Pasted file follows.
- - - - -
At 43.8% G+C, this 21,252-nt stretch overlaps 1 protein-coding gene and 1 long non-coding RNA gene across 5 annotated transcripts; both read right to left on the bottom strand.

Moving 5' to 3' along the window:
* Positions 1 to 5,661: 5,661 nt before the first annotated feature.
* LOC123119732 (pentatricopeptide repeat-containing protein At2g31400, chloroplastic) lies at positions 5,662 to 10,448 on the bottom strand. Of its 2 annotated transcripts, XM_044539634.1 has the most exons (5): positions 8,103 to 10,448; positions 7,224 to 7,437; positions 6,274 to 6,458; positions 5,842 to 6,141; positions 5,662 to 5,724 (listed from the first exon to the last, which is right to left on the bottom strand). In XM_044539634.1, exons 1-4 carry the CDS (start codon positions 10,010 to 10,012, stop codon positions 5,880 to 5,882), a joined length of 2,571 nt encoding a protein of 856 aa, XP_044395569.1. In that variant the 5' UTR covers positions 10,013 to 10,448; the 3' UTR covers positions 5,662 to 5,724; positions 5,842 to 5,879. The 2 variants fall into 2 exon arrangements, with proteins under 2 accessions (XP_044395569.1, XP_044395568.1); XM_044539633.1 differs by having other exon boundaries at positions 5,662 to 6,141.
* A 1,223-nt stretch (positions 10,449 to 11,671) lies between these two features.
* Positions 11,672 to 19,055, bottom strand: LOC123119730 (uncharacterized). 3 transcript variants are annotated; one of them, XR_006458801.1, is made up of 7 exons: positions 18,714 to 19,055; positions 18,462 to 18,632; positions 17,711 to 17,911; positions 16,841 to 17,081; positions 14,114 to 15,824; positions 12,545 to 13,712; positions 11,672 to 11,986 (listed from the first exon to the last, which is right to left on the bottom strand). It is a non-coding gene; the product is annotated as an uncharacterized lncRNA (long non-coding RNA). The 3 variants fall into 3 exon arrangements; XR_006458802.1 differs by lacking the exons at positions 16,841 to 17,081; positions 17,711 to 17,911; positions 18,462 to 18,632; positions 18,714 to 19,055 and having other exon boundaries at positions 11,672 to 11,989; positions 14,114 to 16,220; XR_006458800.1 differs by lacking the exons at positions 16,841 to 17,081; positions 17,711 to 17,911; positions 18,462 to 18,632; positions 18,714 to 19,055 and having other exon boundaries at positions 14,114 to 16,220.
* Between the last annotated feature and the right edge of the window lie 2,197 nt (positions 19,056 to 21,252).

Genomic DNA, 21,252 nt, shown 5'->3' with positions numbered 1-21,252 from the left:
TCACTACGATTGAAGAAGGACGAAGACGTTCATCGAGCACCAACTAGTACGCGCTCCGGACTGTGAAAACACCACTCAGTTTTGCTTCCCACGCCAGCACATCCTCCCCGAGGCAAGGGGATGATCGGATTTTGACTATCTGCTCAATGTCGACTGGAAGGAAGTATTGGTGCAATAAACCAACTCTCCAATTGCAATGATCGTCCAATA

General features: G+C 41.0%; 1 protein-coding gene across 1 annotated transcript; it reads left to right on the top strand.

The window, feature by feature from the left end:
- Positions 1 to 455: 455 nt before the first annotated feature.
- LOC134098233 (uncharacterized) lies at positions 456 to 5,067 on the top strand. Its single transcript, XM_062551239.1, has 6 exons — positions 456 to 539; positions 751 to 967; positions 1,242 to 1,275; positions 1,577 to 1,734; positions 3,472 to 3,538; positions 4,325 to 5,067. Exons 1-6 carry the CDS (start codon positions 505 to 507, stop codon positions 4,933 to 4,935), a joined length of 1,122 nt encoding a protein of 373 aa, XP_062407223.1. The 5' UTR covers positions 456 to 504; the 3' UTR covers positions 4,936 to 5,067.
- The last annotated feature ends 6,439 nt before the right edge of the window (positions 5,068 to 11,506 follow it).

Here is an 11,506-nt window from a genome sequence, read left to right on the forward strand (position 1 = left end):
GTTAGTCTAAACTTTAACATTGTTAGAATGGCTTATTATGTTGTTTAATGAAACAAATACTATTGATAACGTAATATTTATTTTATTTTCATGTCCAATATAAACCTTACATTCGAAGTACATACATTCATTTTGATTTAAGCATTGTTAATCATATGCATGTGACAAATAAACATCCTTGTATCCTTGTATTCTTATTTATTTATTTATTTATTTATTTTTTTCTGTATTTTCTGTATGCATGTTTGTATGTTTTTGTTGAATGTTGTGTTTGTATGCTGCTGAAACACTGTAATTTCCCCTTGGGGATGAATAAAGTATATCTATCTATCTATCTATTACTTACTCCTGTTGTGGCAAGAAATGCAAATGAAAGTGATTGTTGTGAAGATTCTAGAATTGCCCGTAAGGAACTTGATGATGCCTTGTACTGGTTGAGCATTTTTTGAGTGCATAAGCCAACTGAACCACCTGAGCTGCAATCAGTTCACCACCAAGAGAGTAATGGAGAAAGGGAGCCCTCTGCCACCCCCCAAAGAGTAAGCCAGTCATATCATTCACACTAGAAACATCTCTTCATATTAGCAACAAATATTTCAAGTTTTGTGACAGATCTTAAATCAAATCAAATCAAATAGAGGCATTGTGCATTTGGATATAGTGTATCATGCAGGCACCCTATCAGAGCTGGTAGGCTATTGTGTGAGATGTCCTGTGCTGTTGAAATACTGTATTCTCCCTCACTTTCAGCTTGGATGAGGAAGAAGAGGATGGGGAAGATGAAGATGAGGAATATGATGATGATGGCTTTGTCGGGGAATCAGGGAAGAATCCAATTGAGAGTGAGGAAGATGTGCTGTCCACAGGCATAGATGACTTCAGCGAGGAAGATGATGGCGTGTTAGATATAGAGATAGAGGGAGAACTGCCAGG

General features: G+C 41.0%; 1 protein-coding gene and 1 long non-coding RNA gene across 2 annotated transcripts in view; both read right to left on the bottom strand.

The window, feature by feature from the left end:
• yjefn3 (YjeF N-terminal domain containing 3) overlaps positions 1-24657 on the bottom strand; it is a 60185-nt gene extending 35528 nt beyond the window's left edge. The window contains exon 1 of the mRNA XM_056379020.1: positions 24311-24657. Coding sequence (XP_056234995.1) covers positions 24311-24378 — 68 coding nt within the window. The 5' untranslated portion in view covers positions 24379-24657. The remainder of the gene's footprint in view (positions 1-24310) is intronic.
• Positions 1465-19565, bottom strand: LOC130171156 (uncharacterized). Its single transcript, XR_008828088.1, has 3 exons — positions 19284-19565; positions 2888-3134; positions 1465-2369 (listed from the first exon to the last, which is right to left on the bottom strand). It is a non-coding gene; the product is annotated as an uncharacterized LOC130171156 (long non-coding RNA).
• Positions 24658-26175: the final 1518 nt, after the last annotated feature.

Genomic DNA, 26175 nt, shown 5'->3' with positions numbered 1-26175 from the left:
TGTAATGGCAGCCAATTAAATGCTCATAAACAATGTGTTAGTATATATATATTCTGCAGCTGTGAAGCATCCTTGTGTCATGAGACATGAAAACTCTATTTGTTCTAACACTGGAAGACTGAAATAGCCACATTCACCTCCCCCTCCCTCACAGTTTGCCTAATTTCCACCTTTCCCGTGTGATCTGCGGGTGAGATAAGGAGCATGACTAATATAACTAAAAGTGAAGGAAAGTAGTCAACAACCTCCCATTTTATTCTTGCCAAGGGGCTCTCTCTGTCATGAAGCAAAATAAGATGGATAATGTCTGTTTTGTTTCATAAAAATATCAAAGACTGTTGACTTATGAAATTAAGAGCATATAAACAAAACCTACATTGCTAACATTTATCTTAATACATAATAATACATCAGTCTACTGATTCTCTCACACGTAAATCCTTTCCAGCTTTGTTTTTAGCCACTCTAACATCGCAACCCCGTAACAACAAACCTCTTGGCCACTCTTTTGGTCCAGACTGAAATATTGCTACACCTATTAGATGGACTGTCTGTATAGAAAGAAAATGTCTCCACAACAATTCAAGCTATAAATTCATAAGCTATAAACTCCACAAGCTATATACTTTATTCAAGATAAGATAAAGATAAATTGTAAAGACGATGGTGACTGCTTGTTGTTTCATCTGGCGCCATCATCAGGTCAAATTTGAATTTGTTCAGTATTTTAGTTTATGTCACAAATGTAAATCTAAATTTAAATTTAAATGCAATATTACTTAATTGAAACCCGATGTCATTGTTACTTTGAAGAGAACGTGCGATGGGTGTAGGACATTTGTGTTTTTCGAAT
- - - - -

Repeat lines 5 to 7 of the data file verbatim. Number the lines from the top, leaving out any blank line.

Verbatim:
* A 1,223-nt stretch (positions 10,449 to 11,671) lies between these two features.
* Positions 11,672 to 19,055, bottom strand: LOC123119730 (uncharacterized). 3 transcript variants are annotated; one of them, XR_006458801.1, is made up of 7 exons: positions 18,714 to 19,055; positions 18,462 to 18,632; positions 17,711 to 17,911; positions 16,841 to 17,081; positions 14,114 to 15,824; positions 12,545 to 13,712; positions 11,672 to 11,986 (listed from the first exon to the last, which is right to left on the bottom strand). It is a non-coding gene; the product is annotated as an uncharacterized lncRNA (long non-coding RNA). The 3 variants fall into 3 exon arrangements; XR_006458802.1 differs by lacking the exons at positions 16,841 to 17,081; positions 17,711 to 17,911; positions 18,462 to 18,632; positions 18,714 to 19,055 and having other exon boundaries at positions 11,672 to 11,989; positions 14,114 to 16,220; XR_006458800.1 differs by lacking the exons at positions 16,841 to 17,081; positions 17,711 to 17,911; positions 18,462 to 18,632; positions 18,714 to 19,055 and having other exon boundaries at positions 14,114 to 16,220.
* Between the last annotated feature and the right edge of the window lie 2,197 nt (positions 19,056 to 21,252).